On November 18, 2020, EU Member States’ ambassadors met to discuss a new funding instrument that presents a fundamental shift towards a more military approach in EU foreign policy. The European Peace Facility (EPF), a proposed €5 billion new financial instrument to fund EU-backed military and training operations abroad, means the EU would effectively be able to train and equip foreign military and security forces with lethal weapons – with little safeguards or caveats on how this support would be used.
In its current form, the EPF risks fueling conflict and human rights abuses around the world, instead of its stated mission of preventing them.
CIVIC and 39 other organizations called on EU member states and the European External Action Service to adopt safeguards to better protect civilians, promote civilian harm mitigation measures, and make sure international humanitarian law and the EU international commitments are respected.
Joint Civil Society Statement
EU Member States are currently negotiating a new financial instrument that would introduce fundamental changes to EU foreign policy. If passed in its current form, the €5bn European Peace Facility (EPF) would finance EU-backed military operations and activities abroad, including the possibility to train and equip with lethal weapons foreign military and security forces under the EU flag. By creating this new off-budget facility, Member States are circumventing the EU treaties under which the EU budget cannot be used for the provision of arms. They also place the EU in a position to adopt more militaristic approaches to supporting certain governments, including in terms of training, equipping, and ‘mentoring’ local military and security forces.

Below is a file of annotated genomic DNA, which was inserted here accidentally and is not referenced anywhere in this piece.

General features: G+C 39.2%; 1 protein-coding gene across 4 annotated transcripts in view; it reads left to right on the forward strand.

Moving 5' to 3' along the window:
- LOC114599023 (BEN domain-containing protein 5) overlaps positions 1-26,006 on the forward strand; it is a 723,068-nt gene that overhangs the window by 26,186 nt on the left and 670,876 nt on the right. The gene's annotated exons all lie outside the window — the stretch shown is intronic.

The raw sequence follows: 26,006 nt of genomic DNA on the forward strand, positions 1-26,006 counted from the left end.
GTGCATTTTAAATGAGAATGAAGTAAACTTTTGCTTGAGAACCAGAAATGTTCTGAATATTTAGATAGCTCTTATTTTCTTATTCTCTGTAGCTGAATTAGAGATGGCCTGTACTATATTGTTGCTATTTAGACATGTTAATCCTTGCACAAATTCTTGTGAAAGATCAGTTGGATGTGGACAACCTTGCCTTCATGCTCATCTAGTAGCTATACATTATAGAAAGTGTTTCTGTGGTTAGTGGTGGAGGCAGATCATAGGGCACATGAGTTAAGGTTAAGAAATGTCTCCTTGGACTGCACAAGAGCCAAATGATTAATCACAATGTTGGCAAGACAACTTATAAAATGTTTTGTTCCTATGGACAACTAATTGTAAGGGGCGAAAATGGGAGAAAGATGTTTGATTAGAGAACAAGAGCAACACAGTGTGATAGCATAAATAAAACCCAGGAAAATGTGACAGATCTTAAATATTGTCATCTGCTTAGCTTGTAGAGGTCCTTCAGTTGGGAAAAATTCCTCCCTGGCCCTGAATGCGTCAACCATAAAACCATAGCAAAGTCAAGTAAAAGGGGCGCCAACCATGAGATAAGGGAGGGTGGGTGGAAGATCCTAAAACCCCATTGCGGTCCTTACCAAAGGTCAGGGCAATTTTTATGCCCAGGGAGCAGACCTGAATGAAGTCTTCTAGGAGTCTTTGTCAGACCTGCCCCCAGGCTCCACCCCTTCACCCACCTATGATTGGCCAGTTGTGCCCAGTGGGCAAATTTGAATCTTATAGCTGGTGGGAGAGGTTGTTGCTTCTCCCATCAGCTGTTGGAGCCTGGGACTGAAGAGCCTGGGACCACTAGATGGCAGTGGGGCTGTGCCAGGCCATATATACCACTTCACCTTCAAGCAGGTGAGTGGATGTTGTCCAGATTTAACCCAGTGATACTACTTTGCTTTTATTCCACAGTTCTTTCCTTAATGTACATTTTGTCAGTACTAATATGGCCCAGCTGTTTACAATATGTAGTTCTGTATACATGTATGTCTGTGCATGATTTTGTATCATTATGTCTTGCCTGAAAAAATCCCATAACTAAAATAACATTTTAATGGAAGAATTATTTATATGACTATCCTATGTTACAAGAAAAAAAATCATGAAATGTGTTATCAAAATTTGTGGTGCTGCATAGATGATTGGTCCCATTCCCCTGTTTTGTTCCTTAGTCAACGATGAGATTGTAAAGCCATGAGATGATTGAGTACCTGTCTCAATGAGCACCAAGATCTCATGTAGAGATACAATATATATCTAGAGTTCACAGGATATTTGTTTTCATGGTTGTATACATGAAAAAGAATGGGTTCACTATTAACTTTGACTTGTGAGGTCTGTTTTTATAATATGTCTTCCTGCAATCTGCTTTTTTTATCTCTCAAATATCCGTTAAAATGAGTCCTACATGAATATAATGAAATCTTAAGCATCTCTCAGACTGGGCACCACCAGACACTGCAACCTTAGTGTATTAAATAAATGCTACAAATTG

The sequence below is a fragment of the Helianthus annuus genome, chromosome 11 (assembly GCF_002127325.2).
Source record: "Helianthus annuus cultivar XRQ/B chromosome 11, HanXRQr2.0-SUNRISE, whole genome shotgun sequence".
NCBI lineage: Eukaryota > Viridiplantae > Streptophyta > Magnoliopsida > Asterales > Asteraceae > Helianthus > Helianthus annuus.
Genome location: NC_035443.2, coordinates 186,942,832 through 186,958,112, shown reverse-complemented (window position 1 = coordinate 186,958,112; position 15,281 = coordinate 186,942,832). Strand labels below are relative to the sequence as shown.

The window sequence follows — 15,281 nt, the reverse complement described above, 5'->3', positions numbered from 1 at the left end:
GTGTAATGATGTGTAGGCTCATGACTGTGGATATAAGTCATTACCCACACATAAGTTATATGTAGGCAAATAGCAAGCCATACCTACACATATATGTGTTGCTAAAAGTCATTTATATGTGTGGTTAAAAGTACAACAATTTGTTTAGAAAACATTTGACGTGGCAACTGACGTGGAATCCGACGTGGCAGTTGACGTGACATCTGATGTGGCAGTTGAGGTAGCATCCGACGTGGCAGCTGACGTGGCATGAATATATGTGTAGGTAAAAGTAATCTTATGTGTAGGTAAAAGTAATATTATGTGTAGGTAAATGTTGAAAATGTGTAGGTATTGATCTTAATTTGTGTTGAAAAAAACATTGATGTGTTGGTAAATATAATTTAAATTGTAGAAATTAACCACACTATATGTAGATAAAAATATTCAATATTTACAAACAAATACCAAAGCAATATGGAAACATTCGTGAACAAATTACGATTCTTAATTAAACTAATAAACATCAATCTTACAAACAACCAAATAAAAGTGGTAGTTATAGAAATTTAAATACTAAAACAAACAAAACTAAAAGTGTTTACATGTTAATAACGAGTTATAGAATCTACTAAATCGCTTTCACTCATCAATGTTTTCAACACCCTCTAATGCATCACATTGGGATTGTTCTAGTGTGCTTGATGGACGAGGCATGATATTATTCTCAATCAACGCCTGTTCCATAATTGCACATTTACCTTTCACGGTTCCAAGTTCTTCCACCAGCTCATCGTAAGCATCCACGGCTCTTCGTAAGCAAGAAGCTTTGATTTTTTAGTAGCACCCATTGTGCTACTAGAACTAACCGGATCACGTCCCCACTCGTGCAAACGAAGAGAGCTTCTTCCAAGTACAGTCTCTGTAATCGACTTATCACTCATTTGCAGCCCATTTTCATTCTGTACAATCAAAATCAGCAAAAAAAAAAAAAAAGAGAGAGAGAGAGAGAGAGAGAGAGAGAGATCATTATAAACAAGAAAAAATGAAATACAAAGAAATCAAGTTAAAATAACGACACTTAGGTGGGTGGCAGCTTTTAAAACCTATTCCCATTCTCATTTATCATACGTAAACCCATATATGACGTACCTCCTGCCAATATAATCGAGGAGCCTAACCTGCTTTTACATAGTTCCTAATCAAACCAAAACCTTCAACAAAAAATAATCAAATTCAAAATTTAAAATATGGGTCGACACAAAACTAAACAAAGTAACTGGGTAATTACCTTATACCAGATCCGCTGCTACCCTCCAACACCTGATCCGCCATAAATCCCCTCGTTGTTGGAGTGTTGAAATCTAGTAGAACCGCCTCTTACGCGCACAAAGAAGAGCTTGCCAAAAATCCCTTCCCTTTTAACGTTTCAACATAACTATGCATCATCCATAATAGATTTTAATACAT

The undersigned civil society organisations warn that the proposed facility not only fails to address the root causes of conflict, but also risks fuelling violations of international humanitarian law (IHL) and international human rights law (IHRL), while increasing the risk of harm to civilians overall.
If EU Member States do go ahead in adopting the EPF, they must:
- Improve conflict prevention and civilian harm prevention and mitigation;
- Exclude the transfer of lethal weapons from the proposal; and
- Adopt a due diligence framework to ensure the facilities’ activities are conducted in accordance with international law.